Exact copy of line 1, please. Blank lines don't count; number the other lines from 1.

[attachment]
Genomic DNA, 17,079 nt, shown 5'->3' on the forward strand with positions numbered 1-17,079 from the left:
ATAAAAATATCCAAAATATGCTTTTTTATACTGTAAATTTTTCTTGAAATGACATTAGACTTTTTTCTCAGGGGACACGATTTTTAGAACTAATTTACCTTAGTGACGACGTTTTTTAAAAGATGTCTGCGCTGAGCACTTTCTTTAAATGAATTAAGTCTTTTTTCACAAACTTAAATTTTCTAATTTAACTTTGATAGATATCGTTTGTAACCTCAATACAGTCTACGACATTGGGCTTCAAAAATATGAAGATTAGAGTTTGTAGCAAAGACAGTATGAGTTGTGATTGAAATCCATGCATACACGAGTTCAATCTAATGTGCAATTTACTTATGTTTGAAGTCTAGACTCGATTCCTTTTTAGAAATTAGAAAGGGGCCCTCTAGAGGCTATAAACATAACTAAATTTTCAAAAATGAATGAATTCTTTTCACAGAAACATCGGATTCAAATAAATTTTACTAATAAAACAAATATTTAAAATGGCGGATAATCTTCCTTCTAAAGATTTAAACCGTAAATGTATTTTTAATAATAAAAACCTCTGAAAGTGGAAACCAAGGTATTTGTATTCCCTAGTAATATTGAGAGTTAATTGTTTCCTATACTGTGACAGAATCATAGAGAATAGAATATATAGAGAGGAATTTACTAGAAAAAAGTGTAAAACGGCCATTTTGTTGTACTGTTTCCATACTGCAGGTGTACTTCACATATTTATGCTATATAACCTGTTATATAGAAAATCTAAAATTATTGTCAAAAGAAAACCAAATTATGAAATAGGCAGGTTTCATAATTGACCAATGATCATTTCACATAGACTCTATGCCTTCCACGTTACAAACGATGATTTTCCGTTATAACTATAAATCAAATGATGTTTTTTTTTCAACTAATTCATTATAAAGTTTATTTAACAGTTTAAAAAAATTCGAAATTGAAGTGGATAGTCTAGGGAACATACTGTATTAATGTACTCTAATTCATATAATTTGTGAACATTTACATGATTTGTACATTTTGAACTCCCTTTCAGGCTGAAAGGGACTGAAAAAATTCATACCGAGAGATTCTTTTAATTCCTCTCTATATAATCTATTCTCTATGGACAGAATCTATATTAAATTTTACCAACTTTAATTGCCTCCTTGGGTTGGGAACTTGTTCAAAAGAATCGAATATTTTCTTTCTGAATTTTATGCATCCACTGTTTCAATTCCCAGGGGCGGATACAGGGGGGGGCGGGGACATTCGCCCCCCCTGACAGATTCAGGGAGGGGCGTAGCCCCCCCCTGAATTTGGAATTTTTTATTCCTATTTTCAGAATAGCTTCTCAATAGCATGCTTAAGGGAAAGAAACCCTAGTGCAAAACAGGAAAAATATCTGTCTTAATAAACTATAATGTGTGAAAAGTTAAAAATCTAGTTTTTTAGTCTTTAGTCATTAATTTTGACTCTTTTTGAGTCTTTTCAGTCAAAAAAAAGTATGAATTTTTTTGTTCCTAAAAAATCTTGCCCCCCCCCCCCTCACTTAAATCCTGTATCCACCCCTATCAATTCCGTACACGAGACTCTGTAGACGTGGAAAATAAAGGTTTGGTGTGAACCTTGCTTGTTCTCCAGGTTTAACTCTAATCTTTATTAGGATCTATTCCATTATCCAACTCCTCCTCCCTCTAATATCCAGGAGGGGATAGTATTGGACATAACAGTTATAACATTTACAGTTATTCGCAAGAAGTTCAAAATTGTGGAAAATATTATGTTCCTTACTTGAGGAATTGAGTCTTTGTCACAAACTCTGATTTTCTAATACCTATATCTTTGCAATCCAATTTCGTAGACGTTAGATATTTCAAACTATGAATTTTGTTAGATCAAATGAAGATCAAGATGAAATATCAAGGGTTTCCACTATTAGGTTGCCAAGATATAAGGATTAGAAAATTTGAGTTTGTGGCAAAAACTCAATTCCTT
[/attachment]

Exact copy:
Genomic DNA, 17,079 nt, shown 5'->3' on the forward strand with positions numbered 1-17,079 from the left: